6 Thoughts on What Makes a “Good” Villain

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Every great villain encounters a precipice that determines their future, whether for good or further evil.

If you haven’t had the opportunity to watch the CW’s Vampire Diaries, you may want to watch a few seasons to appreciate the character development. If you really don’t like supernatural creatures I can understand hesitance to watch the series. I happen to love supernatural “lore”, as I call it. Werewolves, witches, and vampires…oh my!

If you don’t plan to watch the series, this won’t spoil anything for you, but if you are watching the series and are watching it through Netflix like I am, this may contain some spoilers, so fair warning.

One of the original vampires is Klaus. Klaus is one of the best villains I have encountered. Much of this has to do with the cinematography as well as the script. Both the cinematography and script combine to form a sympathetic picture of the villain. The show has other villains who are not given the same treatment and therefore leave the impression that they are 100% evil. Klaus, on the other hand, has a lot of depth. There is a history that he can’t seem to shake and which controls how he acts. The choices Klaus makes, while frustrating, are completely understandable given the context of his history.

Contemplating this likable villain made me think more about what makes a “good” villain, if you’ll pardon the oxymoron.

1.       History—any sympathetic villain also comes with a history. Part of what makes a good villain is the blurring of right and wrong; that fuzzy area which others identify with based on their knowledge of the villain’s past. The villain is often a victim first which clouds their judgment of right and wrong. The villain makes us all admit that right and wrong sometimes seems to blend into a gray area.

2.       Story time—in order to create a “good” villain, you have to spend a portion of time in the villain’s shoes. If you don’t devote enough time or background to your villain, the fight between good and evil won’t be as memorable, or as important. This part is much more than “history” and has to involve enough time to witness how the villain acts and reacts in a lot of situations. In this way we usually discover a weakness, flaw, or emotion that can change the villain for better or worse.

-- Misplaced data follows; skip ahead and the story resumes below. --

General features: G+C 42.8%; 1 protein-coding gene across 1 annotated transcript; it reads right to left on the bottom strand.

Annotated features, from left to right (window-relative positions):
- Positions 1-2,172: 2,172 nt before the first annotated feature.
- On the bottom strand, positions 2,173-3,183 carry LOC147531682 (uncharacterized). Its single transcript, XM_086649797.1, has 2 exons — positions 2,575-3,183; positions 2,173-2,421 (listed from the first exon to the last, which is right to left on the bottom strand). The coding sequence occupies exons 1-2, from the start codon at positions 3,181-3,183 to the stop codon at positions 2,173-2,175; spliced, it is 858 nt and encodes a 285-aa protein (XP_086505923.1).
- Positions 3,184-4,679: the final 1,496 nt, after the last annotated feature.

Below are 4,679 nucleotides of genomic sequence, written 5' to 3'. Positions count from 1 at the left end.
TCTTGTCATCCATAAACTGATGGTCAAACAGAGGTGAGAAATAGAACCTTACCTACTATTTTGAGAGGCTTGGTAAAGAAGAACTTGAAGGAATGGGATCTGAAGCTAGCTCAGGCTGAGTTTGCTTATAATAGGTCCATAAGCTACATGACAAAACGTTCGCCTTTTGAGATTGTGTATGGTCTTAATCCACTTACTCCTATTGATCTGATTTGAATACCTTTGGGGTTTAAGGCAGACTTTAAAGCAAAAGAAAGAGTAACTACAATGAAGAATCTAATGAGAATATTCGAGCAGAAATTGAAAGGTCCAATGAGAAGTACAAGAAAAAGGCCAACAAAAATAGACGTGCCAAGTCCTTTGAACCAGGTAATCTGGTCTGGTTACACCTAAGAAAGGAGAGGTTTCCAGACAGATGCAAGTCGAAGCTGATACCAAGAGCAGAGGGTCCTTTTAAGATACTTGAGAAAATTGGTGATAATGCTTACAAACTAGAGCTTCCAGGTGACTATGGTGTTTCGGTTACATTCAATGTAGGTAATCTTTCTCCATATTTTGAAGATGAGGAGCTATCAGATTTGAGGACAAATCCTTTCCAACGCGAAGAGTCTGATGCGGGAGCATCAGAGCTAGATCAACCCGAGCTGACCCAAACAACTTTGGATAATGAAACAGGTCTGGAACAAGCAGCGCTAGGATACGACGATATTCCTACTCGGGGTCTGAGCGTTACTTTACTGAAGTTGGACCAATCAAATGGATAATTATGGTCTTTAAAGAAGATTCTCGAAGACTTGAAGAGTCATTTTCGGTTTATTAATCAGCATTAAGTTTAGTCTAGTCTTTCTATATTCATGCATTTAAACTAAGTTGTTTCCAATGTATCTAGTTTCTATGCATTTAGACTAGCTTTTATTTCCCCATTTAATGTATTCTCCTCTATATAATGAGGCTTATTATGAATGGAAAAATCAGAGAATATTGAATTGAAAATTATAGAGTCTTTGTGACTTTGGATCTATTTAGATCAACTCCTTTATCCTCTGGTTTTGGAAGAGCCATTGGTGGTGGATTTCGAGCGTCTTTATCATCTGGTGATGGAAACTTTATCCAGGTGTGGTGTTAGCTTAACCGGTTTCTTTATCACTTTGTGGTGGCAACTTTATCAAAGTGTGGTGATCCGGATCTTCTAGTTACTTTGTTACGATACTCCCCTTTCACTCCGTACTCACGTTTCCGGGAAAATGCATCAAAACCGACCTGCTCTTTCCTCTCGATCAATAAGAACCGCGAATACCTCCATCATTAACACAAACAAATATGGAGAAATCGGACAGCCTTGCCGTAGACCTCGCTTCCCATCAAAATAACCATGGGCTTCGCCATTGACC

3.       Logic—even villains are logical. Their logic may not be guided by the moral or popular precepts, but does follow a logical thought pattern. Even certifiably crazy people have a certain kind of logic that works for them, even if they are doing something “voices” tell them to.

4.       Believable—this coincides with the point on logic. A believable villain needs to act in accordance with their history unless there is sufficient reason to change. A villain will not suddenly turn nice when he falls in love with a good person, but it is sufficient explanation for a few uncharacteristic decisions. This is wonderfully illustrated with the relationship that Klaus has created with Caroline.

Klaus recognizes that he has shown a certain amount of mercy, but still doesn’t understand that a couple decisions do not make him a “good” creature. Had Klaus suddenly flipped and done everything right, we would wonder why he didn’t do that sooner to win approval. Klaus’ biggest problem is that he truly doesn’t understand relationships. He believes everything in life is based upon bullying and power, yet he yearns for the relationships that he sees around him without realizing these are based on love and not fear or power. Therefore he acts in accordance with his beliefs, and consequently doesn’t win anyone’s approval.

5.       Defining moment—once a character fully understands that they have reached a point that requires a final choice, right or wrong, it becomes the defining moment for that character. They either change for the good, or continue in evil. Any good villain has that defining moment.

6.       Intelligence—no one respects a dumb villain. We don’t sympathize with them because we want to believe we are much smarter. “Good” villains need to be intelligent so they at least earn our respect on that level.

These are just a few of the characteristics that I’ve noticed with “good” villains, or more aptly termed sympathetic villains. Snape is another excellent villain, but Klaus seems to have more depth of emotion because you can feel his deep need for acceptance and love, and it’s almost painful to watch him hurt himself with the decisions he makes. If you’re going for a sympathetic villain, Klaus is a great choice.

For great villains, the struggle between good and evil become more and more difficult as time progresses. The reader (or moviegoer) needs to feel as though the villain can teeter either way, towards good or evil. Sometimes the villain will continue in evil, reaching a worse depth as they shut out the guilt they have been struggling with throughout the story. Sometimes the villain will find hope and choose to try and become better. The actions must be reasonable for the story and the character, and sometimes one of the most powerful situations is when the evil person’s final decision about good and evil comes at the price of his or her own life; a redeeming sacrifice.

There’s so much to ponder about villains, because the really great stories would be much shorter without them. Harry Potter would not be the same without he-who-shall-not-be-named. Feel free to add to the characteristics of great villains in the comments! The more facets a villain has, the more interesting the story, in my opinion.

Have an awesome rest of the week and happy writing! 🙂

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